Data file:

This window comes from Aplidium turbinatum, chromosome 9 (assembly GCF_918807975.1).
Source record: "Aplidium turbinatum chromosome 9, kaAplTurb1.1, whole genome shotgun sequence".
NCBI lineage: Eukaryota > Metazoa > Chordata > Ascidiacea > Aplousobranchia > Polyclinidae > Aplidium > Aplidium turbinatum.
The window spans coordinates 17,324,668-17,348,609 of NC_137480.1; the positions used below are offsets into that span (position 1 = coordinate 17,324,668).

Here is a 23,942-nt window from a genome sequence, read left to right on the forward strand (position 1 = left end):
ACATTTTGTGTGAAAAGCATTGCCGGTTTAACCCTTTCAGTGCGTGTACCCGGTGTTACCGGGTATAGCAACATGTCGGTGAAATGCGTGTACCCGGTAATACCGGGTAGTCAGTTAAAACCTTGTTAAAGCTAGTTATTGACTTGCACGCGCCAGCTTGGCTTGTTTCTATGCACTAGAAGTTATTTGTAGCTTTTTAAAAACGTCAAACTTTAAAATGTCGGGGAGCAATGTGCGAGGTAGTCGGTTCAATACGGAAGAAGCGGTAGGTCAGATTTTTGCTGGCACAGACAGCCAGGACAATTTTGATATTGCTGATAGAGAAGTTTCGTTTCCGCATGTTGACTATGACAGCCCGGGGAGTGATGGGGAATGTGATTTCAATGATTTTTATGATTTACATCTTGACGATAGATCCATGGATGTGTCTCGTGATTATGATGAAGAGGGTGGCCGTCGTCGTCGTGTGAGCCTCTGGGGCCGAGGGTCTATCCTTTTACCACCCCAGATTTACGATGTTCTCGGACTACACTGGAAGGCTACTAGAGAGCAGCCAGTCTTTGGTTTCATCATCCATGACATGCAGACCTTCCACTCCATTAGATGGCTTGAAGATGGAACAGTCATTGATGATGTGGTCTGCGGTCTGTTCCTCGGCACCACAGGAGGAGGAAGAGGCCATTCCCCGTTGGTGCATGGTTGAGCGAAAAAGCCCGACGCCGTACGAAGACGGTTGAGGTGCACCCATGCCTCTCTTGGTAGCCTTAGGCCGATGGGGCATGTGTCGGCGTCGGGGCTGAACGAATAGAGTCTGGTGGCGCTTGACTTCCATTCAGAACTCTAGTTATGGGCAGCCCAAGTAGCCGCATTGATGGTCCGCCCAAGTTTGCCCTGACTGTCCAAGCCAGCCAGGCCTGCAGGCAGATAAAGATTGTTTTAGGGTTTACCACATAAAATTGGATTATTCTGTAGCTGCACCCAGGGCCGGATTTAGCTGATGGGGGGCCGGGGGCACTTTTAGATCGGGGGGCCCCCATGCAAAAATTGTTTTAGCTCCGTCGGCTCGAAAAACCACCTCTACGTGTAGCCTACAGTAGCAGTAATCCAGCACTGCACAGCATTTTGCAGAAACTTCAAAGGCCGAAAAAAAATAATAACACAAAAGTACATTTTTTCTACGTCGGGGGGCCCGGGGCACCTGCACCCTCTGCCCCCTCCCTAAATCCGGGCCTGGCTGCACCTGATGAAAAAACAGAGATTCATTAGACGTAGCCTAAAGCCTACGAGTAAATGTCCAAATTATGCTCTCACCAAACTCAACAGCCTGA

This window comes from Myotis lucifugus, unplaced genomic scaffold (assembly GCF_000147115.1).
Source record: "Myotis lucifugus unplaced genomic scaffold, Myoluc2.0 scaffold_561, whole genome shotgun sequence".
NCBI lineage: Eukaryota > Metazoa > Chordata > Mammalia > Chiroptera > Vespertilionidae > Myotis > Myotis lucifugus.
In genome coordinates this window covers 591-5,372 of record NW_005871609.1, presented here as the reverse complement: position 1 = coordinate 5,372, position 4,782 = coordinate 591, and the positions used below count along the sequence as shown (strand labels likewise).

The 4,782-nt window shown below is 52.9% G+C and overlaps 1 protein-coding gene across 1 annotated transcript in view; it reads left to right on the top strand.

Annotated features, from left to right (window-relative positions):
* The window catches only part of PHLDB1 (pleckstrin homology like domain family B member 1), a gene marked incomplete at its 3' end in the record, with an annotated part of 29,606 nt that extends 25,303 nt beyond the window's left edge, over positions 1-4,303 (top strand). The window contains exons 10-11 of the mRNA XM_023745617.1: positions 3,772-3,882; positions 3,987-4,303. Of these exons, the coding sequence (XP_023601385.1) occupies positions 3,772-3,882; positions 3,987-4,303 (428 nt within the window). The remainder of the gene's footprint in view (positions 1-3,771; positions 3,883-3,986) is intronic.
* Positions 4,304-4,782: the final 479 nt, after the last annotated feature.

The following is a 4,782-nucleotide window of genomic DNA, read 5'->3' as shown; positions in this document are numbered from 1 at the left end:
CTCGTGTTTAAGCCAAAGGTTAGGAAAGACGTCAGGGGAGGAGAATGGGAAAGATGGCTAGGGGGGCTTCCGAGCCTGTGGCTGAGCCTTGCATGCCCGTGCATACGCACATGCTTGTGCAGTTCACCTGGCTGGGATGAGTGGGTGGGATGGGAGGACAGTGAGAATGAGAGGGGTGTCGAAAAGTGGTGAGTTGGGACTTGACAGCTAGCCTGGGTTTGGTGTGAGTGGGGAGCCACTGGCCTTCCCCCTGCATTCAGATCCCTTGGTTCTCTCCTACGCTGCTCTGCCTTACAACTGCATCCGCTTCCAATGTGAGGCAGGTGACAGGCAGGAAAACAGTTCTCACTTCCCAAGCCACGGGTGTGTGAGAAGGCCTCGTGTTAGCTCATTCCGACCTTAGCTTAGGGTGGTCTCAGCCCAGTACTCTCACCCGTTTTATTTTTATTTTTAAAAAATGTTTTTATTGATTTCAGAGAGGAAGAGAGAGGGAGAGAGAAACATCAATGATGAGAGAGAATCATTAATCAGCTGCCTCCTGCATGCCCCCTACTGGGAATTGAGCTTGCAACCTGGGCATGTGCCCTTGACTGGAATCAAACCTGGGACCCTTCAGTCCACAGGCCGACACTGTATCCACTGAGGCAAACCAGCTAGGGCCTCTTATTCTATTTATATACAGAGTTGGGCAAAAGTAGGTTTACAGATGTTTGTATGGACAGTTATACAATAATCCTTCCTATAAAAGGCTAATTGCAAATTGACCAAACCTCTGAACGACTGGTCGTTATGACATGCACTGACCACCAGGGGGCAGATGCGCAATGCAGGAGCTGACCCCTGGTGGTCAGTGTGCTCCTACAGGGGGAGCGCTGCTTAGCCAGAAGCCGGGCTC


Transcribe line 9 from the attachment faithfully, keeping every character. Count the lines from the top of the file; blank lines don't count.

NCBI lineage: Eukaryota > Metazoa > Chordata > Mammalia > Chiroptera > Vespertilionidae > Myotis > Myotis lucifugus.